• Scenes: In the words of the immortal Pat Benatar, “love is a battlfield” and is handled in HeroQuest as an extended contest. In addition to the Resistances given above, social status must be considered. In order of highest to lowest, Noble, Thane, Carl, and Cottar. For each step above you the potential spouse is, increase the Resistance by + 3. A cottar attempting to court a noble would face a + 9 penalty. For each step below, modify down (a noble courting a cottar would have a - 9 Resistance). Ideally, courtship should be spaced out over several sessions, with perhaps one round of “combat” each game and the Narrator keeping track of the resolution points. Giving generous gifts to the family, performing great deeds, etc can all add bonuses to the roll.
  • Conclusion: The contest is over when one side or the other gains +5 Resolution points. Use the Rising Action Consequence Table for results, adapting the results to reflect the level of rejection or success. If the player wins, their are wedding bells.


Begin With: It is Sacred Time, the fourteen days preceding the Spring Equinox in which the old year dies, the new year is born, and the barrier between worlds is thin. It is a time for the Clan to perform divinations and rituals for the coming year. Everyone's support is needed for these rituals, so that the gods will hear the voices of the clan. Which ritual do the PCs attend? (Note: as the PCs are all male at this time, women's mysteries are omitted. Rest assured that rituals to Ernalda, Chalana Arroy, and Uralda are also performed!)

SCENE 1 (one of the following, or both, based on what the players chose)

* The War Dance: Omens warn of coming conflict. A flock of ravens has nested in the Holy Tree (an ancient oak standing alone on a hill top, struck seven times by lightning in recorded history). In these uncertain times the clan needs magical strength to face the possibility of war. Jorgunath Bladesong has convinced the clan ring to sponsor a War Dance to Humakt, and to sacrifice seven cows to him. Bladesong, the weapon thanes, and any other men who wish to participate gather at the cremation grounds, paint their faces bones white, and perform this solemn rite. There is no chanting or singing, only the sound of a drum. At the climax the cattle are killed and offered up in a great holocaust. Those who participate may spend a Hero Point to gain "The War Dance" at 13. This is a augment (+2) that can be added to all combat rolls or relations with Bladesong, the weapon thanes, and Humakti for the coming year.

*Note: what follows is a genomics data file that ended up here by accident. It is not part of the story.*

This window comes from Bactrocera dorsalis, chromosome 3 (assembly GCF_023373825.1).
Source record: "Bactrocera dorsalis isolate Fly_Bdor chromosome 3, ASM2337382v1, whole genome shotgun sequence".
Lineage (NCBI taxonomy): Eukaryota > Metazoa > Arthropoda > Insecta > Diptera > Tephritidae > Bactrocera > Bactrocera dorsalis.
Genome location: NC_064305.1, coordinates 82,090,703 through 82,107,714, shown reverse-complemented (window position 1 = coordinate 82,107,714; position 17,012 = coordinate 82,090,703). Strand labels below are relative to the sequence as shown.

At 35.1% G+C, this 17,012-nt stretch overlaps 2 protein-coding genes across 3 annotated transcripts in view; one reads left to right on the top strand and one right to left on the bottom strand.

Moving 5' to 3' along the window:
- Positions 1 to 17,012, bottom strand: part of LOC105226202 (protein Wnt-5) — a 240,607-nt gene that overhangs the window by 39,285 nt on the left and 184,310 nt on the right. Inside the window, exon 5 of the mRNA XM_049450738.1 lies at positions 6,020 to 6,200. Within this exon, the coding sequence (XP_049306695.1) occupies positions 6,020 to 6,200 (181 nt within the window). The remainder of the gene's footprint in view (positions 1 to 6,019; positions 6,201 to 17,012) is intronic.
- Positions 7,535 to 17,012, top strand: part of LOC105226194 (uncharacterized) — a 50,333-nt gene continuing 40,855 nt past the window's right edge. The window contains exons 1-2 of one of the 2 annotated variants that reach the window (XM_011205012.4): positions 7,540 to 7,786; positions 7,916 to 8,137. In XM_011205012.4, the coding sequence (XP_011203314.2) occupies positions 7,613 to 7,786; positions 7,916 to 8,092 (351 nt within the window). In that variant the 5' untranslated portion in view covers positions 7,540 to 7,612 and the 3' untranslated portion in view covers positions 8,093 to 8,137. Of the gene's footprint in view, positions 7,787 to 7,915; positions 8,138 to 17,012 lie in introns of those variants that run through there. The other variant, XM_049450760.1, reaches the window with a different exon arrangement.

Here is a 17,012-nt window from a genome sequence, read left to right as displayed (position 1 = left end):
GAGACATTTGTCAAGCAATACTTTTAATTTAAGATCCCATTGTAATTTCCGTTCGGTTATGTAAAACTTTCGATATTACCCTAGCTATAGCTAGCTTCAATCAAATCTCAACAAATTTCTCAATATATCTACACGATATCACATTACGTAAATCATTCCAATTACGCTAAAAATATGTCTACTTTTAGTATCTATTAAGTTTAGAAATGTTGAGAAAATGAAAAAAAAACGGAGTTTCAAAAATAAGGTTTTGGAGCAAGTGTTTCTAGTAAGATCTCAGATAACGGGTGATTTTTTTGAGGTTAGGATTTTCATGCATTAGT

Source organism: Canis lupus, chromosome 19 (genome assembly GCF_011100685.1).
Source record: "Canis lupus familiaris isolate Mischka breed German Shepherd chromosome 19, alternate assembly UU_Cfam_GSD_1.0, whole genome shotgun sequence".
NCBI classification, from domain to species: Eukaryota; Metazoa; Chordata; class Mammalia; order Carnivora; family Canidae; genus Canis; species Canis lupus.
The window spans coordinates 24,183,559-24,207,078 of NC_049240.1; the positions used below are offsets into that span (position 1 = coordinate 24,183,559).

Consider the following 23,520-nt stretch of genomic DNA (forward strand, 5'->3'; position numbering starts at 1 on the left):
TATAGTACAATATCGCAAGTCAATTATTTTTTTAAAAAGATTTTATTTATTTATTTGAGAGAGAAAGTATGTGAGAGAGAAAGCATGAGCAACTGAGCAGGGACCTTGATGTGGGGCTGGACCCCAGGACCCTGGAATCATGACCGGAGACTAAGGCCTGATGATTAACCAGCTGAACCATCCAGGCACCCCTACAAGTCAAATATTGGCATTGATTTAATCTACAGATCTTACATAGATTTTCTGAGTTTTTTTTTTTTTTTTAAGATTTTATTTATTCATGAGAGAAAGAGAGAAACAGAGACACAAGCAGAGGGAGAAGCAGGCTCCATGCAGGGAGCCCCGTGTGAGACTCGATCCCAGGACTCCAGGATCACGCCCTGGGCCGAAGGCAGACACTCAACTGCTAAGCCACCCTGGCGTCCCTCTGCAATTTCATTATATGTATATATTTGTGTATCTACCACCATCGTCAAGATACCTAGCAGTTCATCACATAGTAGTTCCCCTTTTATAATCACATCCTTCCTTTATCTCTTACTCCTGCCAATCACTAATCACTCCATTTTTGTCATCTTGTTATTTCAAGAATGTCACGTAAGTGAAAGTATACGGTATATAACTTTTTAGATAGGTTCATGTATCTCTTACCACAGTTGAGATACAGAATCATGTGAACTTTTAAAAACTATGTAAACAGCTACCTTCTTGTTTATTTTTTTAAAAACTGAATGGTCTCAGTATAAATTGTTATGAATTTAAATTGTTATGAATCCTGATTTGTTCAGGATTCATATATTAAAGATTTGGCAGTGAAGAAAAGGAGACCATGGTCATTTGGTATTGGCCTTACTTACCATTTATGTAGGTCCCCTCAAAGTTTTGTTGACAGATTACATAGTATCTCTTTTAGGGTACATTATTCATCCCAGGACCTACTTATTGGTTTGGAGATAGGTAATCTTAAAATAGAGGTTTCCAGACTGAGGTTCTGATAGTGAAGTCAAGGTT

* The Plough Blessing: This is the largest and most popular rite, sponsored each year by the leading carls of the clan. It involves a great feast, with food set aside especially for it during the previous harvest. It is open to all men. The Stone Toss is performed, where all men who wish to participate demonstrate their strength by lifting and throwing a great stone. The winner is the man who can throw it farthest (it has it's origin in clearing stones from the field to plough them). A bull is offered to Barntar, and all men are anointed with its blood. The animal is then cooked and eaten, with the winner of the Stone Toss given its testicles (a delicacy said to ensure sexual potency). A Hero Point may be spent by the winner of the Toss to cement "The Plough God's Blessing" at 13. This gives a +2 augment to all farming rolls, feats of strength, and displays of sexual prowess for one year. If the character marries, he will father a strong child.


Regardless of which ceremony they join, all will be present for the Barn Dance, a popular event held each Sacred Time for young, unmarried men and women. Forbidden to marry or have sexual relations with members of one's own clan, neighboring clans hold such events to host eligible bachelors and bachelorettes from other tulas. This year the Haraborn are hosting, with guests from the Enjossi. It is a light feast with dancing, watched over by clan elders from both sides. It may trigger the episodes A Courtship.

The Barn Dance includes this year Harthar Henglesson and Kodor Jursittisson, two of the men the PCs rescued during The Treasure Hunt Rite. Both are single, and both have chosen to remain with the Haraborn for a time to work off the debt they feel they owe them for their rescue. Gronogar Ulugathson, Jornin Dondarson, and Irigan Farnagarson are also there. (Note; this session two new players, Refik and Lorne, joined the cast, assuming the roles of Jornin and Irigan).


The Situation: The day after the Barn Dance, the PCs are summoned to the Chieftain's Hall. They will not be told the reasons why, only to be quiet and unobtrusive. Upon arriving, they discover a small group of strangers before the clan ring. It is the bounty hunter they rescued the slaves from, Frithvold Jarantius, accompanied by four men of the Lunar-allied Sambari clan.

Short Term Goal: The loss of his prisoners has damaged Jarantius' reputation. He wants them back, or compensation for them equal to three cows per man. Because he is an outlander with no legal rights, he has brought the Sambari with him to press his claim on his behalf. They are displeased because the raid took place in the lands given to them by the Lunars, and would like to see the culprits punished.

Long Term Goal: The Sambari were a minor clan until the Lunars came, and were defeated several times in the past by the Haraborn. They would love to see their old enemies destroyed.